This outer island in Guinea Bissau’s remote Bajago Archipelago is one of the most beautiful. The 283 inhabitants are mostly penniless but they have fresh water, arable land and are surrounded by water teeming with fish.
“Do we look like we’re starving,” Domingos Alves, a representative of the community in the village of Eticoga who was also a teacher, told IRIN pointing out the chubby-cheeked children milling around him at the village’s modest primary school.
So why then does the World Food Programme (WFP) take on the complex logistics and expense of shipping seven tonnes of imported food aid here a year.
“Sure we are not talking of an emergency like in Darfur,” said the WFP representative in Guinea Bissau, Hiro Matsumura. “But from surveys we have made there is no doubt that the diet of children on these islands needs to be supplemented or else it could effect the development of their bodies and minds.”
Their minds also benefit because more of them are attending school. Since last November, when the school feeding programme at Eticoga primary school started, attendance rates have almost doubled and are now at 95 percent.
“We come for the food,” said Assane Balde a young student at the school, “and we also get to learn.”
For teachers, school feeding gives them more gravitas. “Sometimes parents find it hard to understand why schooling is important for their children as it doesn’t provide any immediate benefit to their lives,” said Alves. “Now at least they know that their children will be fed even if they didn’t catch a fish that day.”
Some 650 schools in Guinea Bissau have school feeding, about 50 percent of the total in the country. To provide extra incentives for parents to send girls to school, WFP has recently started to provide bags of rice to the girls which they bring home to their families once a month.
Worldwide in 2007 WFP fed more than 20 million children in schools in 70 countries, according to a 2007 WFP report. Still, 59 million primary-school-age children in the developing world go to school hungry every day.
“We would like to be able to support school feeding programmes wherever governments do not have the capacity to do it themselves,” Matsumura said. “But the cost would be in the billions so all we can do is go where the needs are greatest.”
It is school attendance rather than the food that drives its programme, he said. “The primary objective is not nutrition or food security but to encourage education.”
Former WFP Executive Director James Morris, described school feeding as being “to attract poor and hungry children to school and ensure that they get the nutrition, education, health and other basic services they need to thrive.”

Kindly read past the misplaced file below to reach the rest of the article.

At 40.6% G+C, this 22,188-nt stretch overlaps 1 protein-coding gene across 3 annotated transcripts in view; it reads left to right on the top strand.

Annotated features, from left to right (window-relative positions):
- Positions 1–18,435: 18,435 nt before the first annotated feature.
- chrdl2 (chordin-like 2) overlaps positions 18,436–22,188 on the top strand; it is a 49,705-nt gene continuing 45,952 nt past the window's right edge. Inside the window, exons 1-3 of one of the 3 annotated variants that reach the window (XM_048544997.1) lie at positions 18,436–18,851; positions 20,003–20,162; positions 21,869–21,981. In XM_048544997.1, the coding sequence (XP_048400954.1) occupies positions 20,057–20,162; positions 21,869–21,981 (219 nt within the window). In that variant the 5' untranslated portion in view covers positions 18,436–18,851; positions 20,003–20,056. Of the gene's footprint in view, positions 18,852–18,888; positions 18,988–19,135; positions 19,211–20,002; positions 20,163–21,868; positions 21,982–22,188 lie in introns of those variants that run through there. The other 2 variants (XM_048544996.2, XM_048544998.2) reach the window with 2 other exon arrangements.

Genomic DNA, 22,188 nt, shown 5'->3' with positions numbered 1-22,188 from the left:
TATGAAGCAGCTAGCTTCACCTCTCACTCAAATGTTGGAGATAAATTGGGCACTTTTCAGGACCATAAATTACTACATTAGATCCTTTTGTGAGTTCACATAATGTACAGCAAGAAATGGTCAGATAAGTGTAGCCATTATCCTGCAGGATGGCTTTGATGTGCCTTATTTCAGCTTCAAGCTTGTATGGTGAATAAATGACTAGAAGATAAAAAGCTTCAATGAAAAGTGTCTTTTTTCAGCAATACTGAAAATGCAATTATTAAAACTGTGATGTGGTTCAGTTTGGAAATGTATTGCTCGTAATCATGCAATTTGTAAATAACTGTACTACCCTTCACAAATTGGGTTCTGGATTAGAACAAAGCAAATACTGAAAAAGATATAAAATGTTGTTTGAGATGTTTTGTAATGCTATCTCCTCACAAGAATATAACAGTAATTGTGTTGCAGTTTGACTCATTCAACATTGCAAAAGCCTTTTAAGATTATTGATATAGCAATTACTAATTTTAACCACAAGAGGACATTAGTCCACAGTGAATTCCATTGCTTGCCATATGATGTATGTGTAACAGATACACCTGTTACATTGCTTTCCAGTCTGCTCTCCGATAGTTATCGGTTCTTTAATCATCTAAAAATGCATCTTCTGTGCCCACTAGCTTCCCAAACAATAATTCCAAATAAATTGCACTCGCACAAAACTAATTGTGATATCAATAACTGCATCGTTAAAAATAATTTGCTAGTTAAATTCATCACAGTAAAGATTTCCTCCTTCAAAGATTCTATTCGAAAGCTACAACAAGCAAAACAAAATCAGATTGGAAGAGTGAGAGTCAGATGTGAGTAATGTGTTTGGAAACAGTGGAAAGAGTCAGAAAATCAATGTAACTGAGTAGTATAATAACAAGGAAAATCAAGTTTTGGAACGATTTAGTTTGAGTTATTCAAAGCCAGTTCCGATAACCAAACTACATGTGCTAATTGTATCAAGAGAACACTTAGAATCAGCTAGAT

“Schools, textbooks and teachers are not enough if the classrooms are empty and children are too hungry to fill them. Food for Education can bring children into school and out of hunger,” Morris told IRIN.
In fact nutritional rates in children seem to correspond to school attendance rates. “I have no doubt that families who can’t get enough food are less likely to send their children to school,” said René Grojean, a WFP consultant with whom IRIN travelled to Orango Island.
Despite the happy correlation, Grojean sees drawbacks to school feeding. “The programmes can make communities who have been largely self-sufficient dependent on international aid. And what happens if one day the aid stops?” he asked. “What is our phasing out strategy?”
He said ideally school feeding should be the job of the government, not humanitarian agencies. “The work of aid organisations is supposedly temporary so we need to act differently.”
WFP’s policy has been to hand over school feeding operations to host governments and it has done this in over 30 countries. But for impoverished governments like the one in Guinea Bissau the experts say that is unlikely to happen any time soon.
So for Grojean the long-term solution needs to be to get the communities to take responsibility for the programme. “We need to consider how to get school attendance levels up and at the same time make communities more self sufficient”.
“Let me make you a proposition,” Grojean said to a gathering of teachers and other members of the community at the school. “We could keep sending food to you from outside for the school feeding programme or we could provide you with technical assistance to grow more food yourselves and you could do the school feeding yourself.”
“Which would you prefer?”
Their response was unanimous. “If you help us grow more food then everyone would benefit” said one man in the group. “And we would ensure that all school children are fed.”
For many experts this so called “home grown school feeding” approach is more sustainable and ultimately cheaper for donors - and it is also the policy of the Hunger Task Force set up to meet the Millennium Development Goals (MDG) on eradicating extreme poverty and hunger.
The task force has called for school feeding to be linked directly with agricultural development through the purchase of locally produced food, the cultivation of school gardens and the incorporation of agriculture into school curricula.
According to a 2007 MDG update, “Ghana is successfully implementing a national school feeding programme using locally produced foods.”
WFP says it, too, has started collaborating with the Food and Agriculture Organization and the New Partnership for Africa’s Development (NEPAD) in various countries, but WFP’s Matsumura said countries like Guinea Bissau were not ready.
“We would like to see a home grown programme here eventually but the fact is that for communities like those in Orango Island the motivation for parents to send their children to school is low compared to other countries,” he said. With the island being so remote monitoring would be difficult and local government and community organisations are weak.”
“We just have to face the reality that for the moment donors have allocated imported food aid and that is all we can manage.”